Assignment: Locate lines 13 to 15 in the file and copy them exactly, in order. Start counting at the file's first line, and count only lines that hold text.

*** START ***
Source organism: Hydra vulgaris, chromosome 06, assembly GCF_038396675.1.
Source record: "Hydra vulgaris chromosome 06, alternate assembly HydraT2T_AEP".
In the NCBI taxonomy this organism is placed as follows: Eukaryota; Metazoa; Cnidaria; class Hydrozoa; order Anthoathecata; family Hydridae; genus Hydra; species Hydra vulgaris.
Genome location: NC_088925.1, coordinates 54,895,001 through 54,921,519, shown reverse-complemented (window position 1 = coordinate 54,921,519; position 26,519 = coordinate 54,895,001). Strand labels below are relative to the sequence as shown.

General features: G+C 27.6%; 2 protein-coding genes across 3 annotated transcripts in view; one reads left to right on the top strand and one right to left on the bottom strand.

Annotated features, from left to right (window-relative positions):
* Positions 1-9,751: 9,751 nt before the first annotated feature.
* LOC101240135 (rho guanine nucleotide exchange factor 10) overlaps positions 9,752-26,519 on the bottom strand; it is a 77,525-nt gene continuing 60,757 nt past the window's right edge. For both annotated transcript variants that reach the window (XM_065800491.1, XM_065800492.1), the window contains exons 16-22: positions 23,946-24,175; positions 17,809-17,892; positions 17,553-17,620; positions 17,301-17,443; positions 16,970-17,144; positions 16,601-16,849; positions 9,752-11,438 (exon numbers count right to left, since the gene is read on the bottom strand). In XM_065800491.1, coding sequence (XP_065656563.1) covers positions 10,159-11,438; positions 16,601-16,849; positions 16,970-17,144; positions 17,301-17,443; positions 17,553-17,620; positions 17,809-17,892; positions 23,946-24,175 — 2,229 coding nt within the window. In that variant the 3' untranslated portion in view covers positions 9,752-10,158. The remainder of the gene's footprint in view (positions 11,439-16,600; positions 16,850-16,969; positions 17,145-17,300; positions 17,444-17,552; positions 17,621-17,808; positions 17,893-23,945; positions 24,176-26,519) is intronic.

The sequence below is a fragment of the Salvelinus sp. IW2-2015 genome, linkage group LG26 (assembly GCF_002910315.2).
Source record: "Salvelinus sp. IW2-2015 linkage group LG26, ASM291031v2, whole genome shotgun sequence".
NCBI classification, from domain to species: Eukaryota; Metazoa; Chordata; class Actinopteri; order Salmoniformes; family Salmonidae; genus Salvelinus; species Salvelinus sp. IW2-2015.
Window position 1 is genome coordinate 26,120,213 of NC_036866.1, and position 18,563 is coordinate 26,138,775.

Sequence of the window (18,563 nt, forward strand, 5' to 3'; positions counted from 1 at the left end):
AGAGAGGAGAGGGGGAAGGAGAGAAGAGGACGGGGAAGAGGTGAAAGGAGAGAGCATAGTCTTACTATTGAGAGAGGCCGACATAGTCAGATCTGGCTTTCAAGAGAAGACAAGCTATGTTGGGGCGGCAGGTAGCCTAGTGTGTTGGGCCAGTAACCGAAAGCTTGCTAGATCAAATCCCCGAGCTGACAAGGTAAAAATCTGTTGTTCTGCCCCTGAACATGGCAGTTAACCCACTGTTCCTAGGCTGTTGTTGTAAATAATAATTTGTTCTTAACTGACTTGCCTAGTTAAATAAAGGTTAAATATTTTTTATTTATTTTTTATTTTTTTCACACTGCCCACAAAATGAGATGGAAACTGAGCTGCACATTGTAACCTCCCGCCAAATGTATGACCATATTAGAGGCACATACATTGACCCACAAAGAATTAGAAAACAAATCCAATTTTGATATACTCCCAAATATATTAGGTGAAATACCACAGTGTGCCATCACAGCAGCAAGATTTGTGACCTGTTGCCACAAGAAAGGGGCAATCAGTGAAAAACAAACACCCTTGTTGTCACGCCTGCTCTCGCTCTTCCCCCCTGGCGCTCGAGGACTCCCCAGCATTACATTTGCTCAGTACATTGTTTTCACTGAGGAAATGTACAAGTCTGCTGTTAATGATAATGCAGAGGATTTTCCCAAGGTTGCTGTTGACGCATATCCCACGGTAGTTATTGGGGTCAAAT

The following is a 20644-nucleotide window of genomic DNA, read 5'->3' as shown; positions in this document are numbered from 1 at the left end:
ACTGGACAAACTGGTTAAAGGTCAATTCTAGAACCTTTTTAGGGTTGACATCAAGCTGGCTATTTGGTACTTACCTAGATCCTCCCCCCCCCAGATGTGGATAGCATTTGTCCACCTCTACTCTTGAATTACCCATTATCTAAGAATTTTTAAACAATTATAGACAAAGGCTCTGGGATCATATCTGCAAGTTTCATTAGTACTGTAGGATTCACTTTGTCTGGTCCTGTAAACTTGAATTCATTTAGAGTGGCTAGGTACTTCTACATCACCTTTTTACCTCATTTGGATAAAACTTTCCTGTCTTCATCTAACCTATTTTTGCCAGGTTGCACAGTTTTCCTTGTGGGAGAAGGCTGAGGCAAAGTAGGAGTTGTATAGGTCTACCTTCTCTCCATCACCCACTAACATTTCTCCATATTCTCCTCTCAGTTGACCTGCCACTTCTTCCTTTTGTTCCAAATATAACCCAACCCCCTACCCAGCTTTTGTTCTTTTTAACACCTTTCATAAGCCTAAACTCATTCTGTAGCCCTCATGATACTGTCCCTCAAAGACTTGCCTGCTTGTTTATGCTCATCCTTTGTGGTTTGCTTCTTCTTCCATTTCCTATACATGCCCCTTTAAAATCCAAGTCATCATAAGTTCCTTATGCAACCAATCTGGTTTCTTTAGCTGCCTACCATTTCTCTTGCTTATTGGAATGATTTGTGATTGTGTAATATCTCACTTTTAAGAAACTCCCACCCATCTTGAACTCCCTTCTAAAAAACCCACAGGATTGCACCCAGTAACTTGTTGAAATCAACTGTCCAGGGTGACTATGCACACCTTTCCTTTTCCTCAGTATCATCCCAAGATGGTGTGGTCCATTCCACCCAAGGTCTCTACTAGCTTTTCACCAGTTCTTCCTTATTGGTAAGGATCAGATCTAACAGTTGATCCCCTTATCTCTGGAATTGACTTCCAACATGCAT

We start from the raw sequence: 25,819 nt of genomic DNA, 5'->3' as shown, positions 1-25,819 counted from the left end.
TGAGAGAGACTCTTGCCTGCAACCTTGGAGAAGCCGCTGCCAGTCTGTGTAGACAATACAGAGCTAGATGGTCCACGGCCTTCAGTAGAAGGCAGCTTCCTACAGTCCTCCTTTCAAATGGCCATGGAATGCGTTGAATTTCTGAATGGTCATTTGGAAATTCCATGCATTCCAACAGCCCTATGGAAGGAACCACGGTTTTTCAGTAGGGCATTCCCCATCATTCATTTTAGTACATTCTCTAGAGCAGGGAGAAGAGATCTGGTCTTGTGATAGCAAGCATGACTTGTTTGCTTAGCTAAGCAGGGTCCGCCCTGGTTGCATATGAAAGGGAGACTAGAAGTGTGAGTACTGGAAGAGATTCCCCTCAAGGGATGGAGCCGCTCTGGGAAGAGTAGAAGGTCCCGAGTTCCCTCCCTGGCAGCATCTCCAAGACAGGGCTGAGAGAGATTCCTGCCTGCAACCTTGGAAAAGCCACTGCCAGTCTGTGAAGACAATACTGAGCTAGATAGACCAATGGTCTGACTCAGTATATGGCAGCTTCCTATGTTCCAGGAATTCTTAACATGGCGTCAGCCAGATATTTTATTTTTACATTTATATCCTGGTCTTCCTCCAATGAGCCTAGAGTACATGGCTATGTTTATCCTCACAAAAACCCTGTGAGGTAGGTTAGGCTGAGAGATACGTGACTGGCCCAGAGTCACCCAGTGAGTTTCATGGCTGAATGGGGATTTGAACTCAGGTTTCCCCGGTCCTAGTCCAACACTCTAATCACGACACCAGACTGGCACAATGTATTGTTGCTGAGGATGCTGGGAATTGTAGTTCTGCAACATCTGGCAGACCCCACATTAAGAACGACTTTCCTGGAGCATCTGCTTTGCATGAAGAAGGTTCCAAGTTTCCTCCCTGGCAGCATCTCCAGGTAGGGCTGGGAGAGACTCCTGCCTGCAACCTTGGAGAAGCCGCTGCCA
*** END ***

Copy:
Sequence of the window (18,563 nt, forward strand, 5' to 3'; positions counted from 1 at the left end):
AGAGAGGAGAGGGGGAAGGAGAGAAGAGGACGGGGAAGAGGTGAAAGGAGAGAGCATAGTCTTACTATTGAGAGAGGCCGACATAGTCAGATCTGGCTTTCAAGAGAAGACAAGCTATGTTGGGGCGGCAGGTAGCCTAGTGTGTTGGGCCAGTAACCGAAAGCTTGCTAGATCAAATCCCCGAGCTGACAAGGTAAAAATCTGTTGTTCTGCCCCTGAACATGGCAGTTAACCCACTGTTCCTAGGCTGTTGTTGTAAATAATAATTTGTTCTTAACTGACTTGCCTAGTTAAATAAAGGTTAAATATTTTTTATTTATTTTTTATTTTTTTCACACTGCCCACAAAATGAGATGGAAACTGAGCTGCACATTGTAACCTCCCGCCAAATGTATGACCATATTAGAGGCACATACATTGACCCACAAAGAATTAGAAAACAAATCCAATTTTGATATACTCCCAAATATATTAGGTGAAATACCACAGTGTGCCATCACAGCAGCAAGATTTGTGACCTGTTGCCACAAGAAAGGGGCAATCAGTGAAAAACAAACACCCTTGTTGTCACGCCTGCTCTCGCTCTTCCCCCCTGGCGCTCGAGGACTCCCCAGCATTACATTTGCTCAGTACATTGTTTTCACTGAGGAAATGTACAAGTCTGCTGTTAATGATAATGCAGAGGATTTTCCCAAGGTTGCTGTTGACGCATATCCCACGGTAGTTATTGGGGTCAAAT

The following is a 20644-nucleotide window of genomic DNA, read 5'->3' as shown; positions in this document are numbered from 1 at the left end: